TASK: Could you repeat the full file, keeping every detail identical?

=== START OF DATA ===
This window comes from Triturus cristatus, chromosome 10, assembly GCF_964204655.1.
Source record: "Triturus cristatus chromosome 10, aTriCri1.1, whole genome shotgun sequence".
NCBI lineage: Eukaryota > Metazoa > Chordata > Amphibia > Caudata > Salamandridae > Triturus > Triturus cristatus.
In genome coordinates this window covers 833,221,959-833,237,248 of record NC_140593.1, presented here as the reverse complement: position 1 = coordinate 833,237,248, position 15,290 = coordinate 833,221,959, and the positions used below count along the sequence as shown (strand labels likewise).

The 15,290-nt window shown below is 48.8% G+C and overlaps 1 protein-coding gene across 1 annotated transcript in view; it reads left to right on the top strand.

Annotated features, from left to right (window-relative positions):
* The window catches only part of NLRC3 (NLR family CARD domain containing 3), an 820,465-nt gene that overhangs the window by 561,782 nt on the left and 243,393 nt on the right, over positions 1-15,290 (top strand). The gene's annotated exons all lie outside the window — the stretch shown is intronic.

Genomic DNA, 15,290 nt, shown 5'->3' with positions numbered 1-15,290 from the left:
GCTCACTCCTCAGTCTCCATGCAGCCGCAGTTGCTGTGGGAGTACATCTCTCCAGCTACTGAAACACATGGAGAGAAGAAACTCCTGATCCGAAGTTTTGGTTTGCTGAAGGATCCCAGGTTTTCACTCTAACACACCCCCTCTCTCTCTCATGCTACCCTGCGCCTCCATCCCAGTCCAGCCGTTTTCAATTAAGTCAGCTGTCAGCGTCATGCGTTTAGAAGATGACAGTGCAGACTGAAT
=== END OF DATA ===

This window comes from Triturus cristatus, chromosome 10, assembly GCF_964204655.1.
Source record: "Triturus cristatus chromosome 10, aTriCri1.1, whole genome shotgun sequence".
NCBI lineage: Eukaryota > Metazoa > Chordata > Amphibia > Caudata > Salamandridae > Triturus > Triturus cristatus.
In genome coordinates this window covers 833,221,959-833,237,248 of record NC_140593.1, presented here as the reverse complement: position 1 = coordinate 833,237,248, position 15,290 = coordinate 833,221,959, and the positions used below count along the sequence as shown (strand labels likewise).

The 15,290-nt window shown below is 48.8% G+C and overlaps 1 protein-coding gene across 1 annotated transcript in view; it reads left to right on the top strand.

Annotated features, from left to right (window-relative positions):
* The window catches only part of NLRC3 (NLR family CARD domain containing 3), an 820,465-nt gene that overhangs the window by 561,782 nt on the left and 243,393 nt on the right, over positions 1-15,290 (top strand). The gene's annotated exons all lie outside the window — the stretch shown is intronic.

Genomic DNA, 15,290 nt, shown 5'->3' with positions numbered 1-15,290 from the left:
GCTCACTCCTCAGTCTCCATGCAGCCGCAGTTGCTGTGGGAGTACATCTCTCCAGCTACTGAAACACATGGAGAGAAGAAACTCCTGATCCGAAGTTTTGGTTTGCTGAAGGATCCCAGGTTTTCACTCTAACACACCCCCTCTCTCTCTCATGCTACCCTGCGCCTCCATCCCAGTCCAGCCGTTTTCAATTAAGTCAGCTGTCAGCGTCATGCGTTTAGAAGATGACAGTGCAGACTGAAT